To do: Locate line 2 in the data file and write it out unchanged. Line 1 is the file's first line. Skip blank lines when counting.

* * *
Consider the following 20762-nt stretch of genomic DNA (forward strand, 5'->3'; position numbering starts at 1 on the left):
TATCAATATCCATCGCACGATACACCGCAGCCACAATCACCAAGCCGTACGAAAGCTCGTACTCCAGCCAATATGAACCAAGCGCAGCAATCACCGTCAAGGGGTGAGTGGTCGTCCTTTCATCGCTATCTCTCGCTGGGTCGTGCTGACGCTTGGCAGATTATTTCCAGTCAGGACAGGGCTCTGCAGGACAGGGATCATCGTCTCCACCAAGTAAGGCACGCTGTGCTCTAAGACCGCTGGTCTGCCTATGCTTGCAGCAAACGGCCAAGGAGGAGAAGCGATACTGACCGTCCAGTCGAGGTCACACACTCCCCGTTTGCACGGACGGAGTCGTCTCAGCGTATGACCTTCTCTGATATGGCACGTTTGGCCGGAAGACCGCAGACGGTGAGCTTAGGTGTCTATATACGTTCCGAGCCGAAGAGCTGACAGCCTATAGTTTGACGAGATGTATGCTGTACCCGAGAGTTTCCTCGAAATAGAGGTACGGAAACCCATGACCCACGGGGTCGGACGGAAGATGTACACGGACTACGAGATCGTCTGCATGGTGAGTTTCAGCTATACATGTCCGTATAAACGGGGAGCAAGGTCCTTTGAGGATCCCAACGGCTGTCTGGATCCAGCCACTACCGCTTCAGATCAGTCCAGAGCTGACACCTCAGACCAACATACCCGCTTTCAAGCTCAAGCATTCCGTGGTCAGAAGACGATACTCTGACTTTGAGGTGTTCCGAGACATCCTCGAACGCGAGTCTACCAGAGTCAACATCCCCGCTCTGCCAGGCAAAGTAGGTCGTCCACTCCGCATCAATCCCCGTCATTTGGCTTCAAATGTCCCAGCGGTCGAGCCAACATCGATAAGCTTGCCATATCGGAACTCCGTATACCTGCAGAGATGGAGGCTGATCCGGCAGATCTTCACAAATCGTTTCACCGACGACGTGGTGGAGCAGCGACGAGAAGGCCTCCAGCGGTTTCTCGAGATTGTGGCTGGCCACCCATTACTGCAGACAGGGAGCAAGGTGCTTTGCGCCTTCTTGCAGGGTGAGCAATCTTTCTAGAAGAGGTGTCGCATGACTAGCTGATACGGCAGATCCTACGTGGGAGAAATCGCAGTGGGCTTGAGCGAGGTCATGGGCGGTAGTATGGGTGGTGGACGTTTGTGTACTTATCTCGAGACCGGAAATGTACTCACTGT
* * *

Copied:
TATCAATATCCATCGCACGATACACCGCAGCCACAATCACCAAGCCGTACGAAAGCTCGTACTCCAGCCAATATGAACCAAGCGCAGCAATCACCGTCAAGGGGTGAGTGGTCGTCCTTTCATCGCTATCTCTCGCTGGGTCGTGCTGACGCTTGGCAGATTATTTCCAGTCAGGACAGGGCTCTGCAGGACAGGGATCATCGTCTCCACCAAGTAAGGCACGCTGTGCTCTAAGACCGCTGGTCTGCCTATGCTTGCAGCAAACGGCCAAGGAGGAGAAGCGATACTGACCGTCCAGTCGAGGTCACACACTCCCCGTTTGCACGGACGGAGTCGTCTCAGCGTATGACCTTCTCTGATATGGCACGTTTGGCCGGAAGACCGCAGACGGTGAGCTTAGGTGTCTATATACGTTCCGAGCCGAAGAGCTGACAGCCTATAGTTTGACGAGATGTATGCTGTACCCGAGAGTTTCCTCGAAATAGAGGTACGGAAACCCATGACCCACGGGGTCGGACGGAAGATGTACACGGACTACGAGATCGTCTGCATGGTGAGTTTCAGCTATACATGTCCGTATAAACGGGGAGCAAGGTCCTTTGAGGATCCCAACGGCTGTCTGGATCCAGCCACTACCGCTTCAGATCAGTCCAGAGCTGACACCTCAGACCAACATACCCGCTTTCAAGCTCAAGCATTCCGTGGTCAGAAGACGATACTCTGACTTTGAGGTGTTCCGAGACATCCTCGAACGCGAGTCTACCAGAGTCAACATCCCCGCTCTGCCAGGCAAAGTAGGTCGTCCACTCCGCATCAATCCCCGTCATTTGGCTTCAAATGTCCCAGCGGTCGAGCCAACATCGATAAGCTTGCCATATCGGAACTCCGTATACCTGCAGAGATGGAGGCTGATCCGGCAGATCTTCACAAATCGTTTCACCGACGACGTGGTGGAGCAGCGACGAGAAGGCCTCCAGCGGTTTCTCGAGATTGTGGCTGGCCACCCATTACTGCAGACAGGGAGCAAGGTGCTTTGCGCCTTCTTGCAGGGTGAGCAATCTTTCTAGAAGAGGTGTCGCATGACTAGCTGATACGGCAGATCCTACGTGGGAGAAATCGCAGTGGGCTTGAGCGAGGTCATGGGCGGTAGTATGGGTGGTGGACGTTTGTGTACTTATCTCGAGACCGGAAATGTACTCACTGT